A Conversation for Advanced Driving Techniques

Incorrect advice

Post 1


Overall a good article, but with a couple of inaccuracies.smiley - smiley

1) Don't adjust your seat so your arms are outstretched, this actually gives you least control over the steering wheel, your arms should have a shallow bend in them, look at any in-car footage of a racing driver, you will not see their arms outstretched, and as someone who holds a racing licence I can assure you that the best position to control a car.

2) Camber, roads do not have camber just on corners, all roads have camber, this is to allow rain to flow off the road surface, try this when you get chance (when it is safe to do so of course), take your hands off the wheel on what you think it a straight and level piece of road, your car will have a tendency to drift to the near side, this is because of the camber on the road.

Incorrect advice

Post 2

Gnomon - time to move on

OK, taking your points in turn:

1) The point about moving your seat back is not that it gives you better control, but that it is safer.

2) You're right about camber. Can you suggest a rewording of the footnote that takes that into account?

smiley - smiley

Incorrect advice

Post 3



Safer than what?

Safer in which situation?

Certainly limits the amount of physical control one can exercise over the steering, having one's arms outstretched.[It's a matter of body mechanics]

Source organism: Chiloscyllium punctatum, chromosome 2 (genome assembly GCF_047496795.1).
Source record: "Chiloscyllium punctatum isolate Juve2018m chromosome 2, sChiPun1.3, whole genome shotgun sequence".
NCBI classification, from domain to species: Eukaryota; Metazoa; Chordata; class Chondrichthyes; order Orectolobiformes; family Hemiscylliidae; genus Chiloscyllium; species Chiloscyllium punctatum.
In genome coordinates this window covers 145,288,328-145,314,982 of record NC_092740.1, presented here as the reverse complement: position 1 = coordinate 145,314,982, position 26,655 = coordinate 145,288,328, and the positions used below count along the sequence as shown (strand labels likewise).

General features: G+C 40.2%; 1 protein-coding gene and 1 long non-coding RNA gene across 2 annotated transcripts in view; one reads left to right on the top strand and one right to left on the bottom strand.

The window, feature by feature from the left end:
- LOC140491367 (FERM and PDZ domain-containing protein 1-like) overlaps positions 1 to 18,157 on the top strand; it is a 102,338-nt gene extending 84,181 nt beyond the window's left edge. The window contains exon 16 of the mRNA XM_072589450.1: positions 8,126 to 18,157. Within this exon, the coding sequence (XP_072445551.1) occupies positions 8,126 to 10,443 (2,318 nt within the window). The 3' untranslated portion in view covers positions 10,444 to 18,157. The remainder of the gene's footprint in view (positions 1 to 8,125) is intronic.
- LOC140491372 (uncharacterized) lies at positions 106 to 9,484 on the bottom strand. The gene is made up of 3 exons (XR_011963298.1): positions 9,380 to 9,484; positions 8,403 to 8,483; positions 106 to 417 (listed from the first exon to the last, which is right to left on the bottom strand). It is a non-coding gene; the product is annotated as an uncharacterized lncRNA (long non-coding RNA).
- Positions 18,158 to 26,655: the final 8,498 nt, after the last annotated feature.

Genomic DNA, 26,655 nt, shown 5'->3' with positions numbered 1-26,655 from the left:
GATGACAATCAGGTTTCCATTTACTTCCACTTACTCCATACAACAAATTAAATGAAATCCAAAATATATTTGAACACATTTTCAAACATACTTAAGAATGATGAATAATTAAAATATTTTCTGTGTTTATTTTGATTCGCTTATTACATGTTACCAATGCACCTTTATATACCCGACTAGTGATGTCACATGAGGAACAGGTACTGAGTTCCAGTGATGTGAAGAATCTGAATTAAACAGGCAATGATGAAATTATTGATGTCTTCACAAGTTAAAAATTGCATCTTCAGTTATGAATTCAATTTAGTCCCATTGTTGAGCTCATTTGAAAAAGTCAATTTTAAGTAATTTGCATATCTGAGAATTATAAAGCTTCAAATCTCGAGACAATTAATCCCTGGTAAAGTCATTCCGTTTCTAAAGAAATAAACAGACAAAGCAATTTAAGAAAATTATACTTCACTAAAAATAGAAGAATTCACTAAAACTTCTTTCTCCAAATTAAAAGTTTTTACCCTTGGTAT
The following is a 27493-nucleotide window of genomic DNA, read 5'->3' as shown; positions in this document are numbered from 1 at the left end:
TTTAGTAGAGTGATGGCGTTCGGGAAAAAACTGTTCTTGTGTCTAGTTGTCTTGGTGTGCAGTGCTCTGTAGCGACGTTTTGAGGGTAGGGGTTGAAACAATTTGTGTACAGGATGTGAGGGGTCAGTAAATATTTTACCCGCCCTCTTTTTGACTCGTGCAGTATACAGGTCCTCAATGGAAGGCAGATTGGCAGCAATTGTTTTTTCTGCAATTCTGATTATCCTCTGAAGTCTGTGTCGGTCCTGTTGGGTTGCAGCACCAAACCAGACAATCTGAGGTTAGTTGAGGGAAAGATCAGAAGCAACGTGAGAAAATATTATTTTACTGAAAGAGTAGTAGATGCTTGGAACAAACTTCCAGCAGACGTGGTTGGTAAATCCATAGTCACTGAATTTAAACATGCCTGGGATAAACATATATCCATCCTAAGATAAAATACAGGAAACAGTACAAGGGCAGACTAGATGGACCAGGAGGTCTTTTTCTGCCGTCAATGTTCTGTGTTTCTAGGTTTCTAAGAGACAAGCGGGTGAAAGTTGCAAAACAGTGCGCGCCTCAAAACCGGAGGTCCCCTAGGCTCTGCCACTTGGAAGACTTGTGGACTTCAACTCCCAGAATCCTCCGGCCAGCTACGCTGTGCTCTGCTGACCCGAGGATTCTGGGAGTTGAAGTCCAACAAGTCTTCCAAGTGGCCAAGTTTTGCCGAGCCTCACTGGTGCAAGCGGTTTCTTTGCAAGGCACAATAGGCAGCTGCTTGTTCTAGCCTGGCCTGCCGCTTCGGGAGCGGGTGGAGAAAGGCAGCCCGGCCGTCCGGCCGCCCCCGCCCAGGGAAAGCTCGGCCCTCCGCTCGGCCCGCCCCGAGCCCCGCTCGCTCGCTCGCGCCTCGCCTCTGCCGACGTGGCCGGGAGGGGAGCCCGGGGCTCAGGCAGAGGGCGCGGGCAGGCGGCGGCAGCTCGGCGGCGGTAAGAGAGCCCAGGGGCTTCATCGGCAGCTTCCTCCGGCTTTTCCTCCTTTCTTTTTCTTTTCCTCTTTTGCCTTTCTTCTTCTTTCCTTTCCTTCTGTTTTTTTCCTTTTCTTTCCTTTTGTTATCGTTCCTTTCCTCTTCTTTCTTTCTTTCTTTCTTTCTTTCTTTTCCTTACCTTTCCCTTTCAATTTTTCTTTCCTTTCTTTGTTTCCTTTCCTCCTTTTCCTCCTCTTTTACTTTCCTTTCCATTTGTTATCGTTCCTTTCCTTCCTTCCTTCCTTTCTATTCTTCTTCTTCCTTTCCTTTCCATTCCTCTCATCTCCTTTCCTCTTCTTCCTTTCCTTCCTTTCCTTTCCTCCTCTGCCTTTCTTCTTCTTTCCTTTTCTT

Over a long period of time , outstretched arms can be quite fatiguing.

I can appreciate problems regarding deployment of airbags, however...perhaps a reason why I don't like them?

And won't own a car that has them!

In the end, one's arm position should be, whatever is comfortable for the individual [remember, age has its effects]...and a position whereby the driver can exert any necessary leverage on the steering wheel.

Incorrect advice

Post 4


The correct term is "crossfall" which is the angle of an imaginary straight line drawn between the two sides of the road.

The "camber" is the deviation of the centre of the road from that line. Camber is usually present on even a flat road : it helps water to run off the road.

Incorrect advice

Post 5


1) I don't think you mean that outstretched arms are safer. I believe you mean merely less at risk of injury from the airbag (or steering wheel if no airbag is fitted). This is more an issue of airbag design (or seatbelt design?) than one of road safety. Your driving will certainly be safer if you do not take this advice. Your main duty of care is of course to other road users, not to yourself.

3) I must add that heel-and-toe-type driving techniques should on no account be attempted on the road by anyone not already experienced in using them under zero traffic conditions.

Incorrect advice

Post 6


Thanks for the reply, but also taking your points one at a time.

1) Sorry still disagree with that, safety is and should be a (only just) secondary consideration over maintaining full and proper control of the vehicle. I think we'll have to agree to disagree on that one. smiley - smiley

2) Would be very happy to do so, let me give it some thought, as roads can have positive, negative and neutral camber, and depending on what the road presents you with very much depends on how quickly (or not) you can drive it smiley - biggrin.

Incorrect advice

Post 7

Gnomon - time to move on

I'm willing to change the Entry if you can agree on what the wording should be.

Incorrect advice

Post 8


One of the roads near where I live has a very sharp left hand bend that dips into the corner, camber. It's very helpful in a morning on the way to work as it helps me corner on my Motorbike.

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